On a valuation basis, MEQ is a definite buy. The only metric that is expensive is the P/FFO. MEQ does receive a signficant portion of its net earnings from increases in fair value of the properties. Fair value gains are reasonable for MEQ, in my opinion, because they are reinvesting a lot of capital to improving properties. And FFO growth is well beyond what most REITs are able to produce, which is normally just due to rent increases over time.

Conclusions

MEQ’s competition for investor’s money are REITs which pay out most of their operating income in payments. MEQ seems to be a very reasonable alternative to this model based on their track record. I would consider them a buy at this level given the 25% discount to book value and solid growth. Being a relatively small real estate company, there is plenty of room for them to double or triple in size over the next five to ten years. Shares are liquid enough for individual investors to get into the name, although the bigger funds would have some difficulty acquiring a significant position (advantage: individual investor).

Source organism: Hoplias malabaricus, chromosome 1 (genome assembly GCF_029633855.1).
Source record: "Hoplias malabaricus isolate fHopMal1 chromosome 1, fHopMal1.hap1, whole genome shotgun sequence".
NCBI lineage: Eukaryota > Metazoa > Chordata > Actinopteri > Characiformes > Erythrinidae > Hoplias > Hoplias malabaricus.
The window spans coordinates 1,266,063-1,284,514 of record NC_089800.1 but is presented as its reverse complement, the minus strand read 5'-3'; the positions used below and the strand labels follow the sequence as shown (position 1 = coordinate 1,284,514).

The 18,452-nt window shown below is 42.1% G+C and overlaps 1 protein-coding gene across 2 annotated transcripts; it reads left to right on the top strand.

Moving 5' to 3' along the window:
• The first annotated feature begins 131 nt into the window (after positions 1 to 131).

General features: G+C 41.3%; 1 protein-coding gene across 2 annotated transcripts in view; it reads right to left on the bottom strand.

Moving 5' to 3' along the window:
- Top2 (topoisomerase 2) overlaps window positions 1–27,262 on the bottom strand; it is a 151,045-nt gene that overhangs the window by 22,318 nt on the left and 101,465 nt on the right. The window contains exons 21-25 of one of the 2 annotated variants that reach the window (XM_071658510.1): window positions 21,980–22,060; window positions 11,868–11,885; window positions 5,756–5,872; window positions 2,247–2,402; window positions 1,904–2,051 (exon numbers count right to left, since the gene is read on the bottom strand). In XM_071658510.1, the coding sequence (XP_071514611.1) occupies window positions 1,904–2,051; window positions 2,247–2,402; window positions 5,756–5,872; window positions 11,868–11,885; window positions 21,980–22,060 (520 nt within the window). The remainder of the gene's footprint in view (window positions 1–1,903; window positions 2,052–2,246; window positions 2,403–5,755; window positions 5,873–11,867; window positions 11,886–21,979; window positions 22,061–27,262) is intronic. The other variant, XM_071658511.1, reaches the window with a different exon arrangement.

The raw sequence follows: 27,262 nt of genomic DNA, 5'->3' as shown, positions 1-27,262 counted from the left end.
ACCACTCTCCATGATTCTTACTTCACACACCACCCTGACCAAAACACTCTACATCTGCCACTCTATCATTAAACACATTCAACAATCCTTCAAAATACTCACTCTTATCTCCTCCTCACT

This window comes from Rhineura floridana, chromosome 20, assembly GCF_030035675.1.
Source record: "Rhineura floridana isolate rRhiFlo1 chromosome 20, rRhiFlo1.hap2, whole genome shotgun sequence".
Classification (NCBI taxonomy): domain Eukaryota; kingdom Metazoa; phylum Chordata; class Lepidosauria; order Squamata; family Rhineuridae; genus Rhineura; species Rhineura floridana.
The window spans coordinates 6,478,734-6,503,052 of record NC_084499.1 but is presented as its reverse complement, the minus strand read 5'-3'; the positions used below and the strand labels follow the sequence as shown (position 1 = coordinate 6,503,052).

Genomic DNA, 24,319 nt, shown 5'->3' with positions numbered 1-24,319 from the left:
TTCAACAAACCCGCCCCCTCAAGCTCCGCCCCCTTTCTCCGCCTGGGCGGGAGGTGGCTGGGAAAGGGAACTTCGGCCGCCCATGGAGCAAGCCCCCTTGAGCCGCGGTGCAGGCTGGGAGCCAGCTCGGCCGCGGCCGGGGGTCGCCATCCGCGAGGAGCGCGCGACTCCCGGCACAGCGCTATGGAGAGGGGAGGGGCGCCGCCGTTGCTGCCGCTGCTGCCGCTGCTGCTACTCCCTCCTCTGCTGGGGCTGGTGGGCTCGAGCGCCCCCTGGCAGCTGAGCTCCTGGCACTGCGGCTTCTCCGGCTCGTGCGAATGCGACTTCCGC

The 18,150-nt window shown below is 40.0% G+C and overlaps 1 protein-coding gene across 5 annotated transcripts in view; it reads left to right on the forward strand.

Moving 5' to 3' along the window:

If you have any questions, feel free to comment or send an email to inbox@dividendblogger.com.

Investing Thoughts – April 2014

April has arrived. Dividend increases have slowed down, although not unexpectedly – most of the annual reports are out. The next wave will probably start later this month and into May once Q1 results begin coming out.

The TSX has been doing very well this month – in fact, it hit a milestone on 2 April when it surpassed its 5 year high (previously post-crash high was March 2011) – the last time it closed higher was in 2008.

2008-09 seems like a long time ago? Every once in a while you should look at what the indexes did (or your portfolio at the time) to remind yourself what stocks can do in a bear market.

Gold has been pulling back since mid-March. The gold index is down about 13%. Financials and energy have been picking up the slack. You can pretty much track index returns to a tee with those three sectors.

Some of my stocks have been on a tear lately.

High Arctic Energy Services (HWO.TO)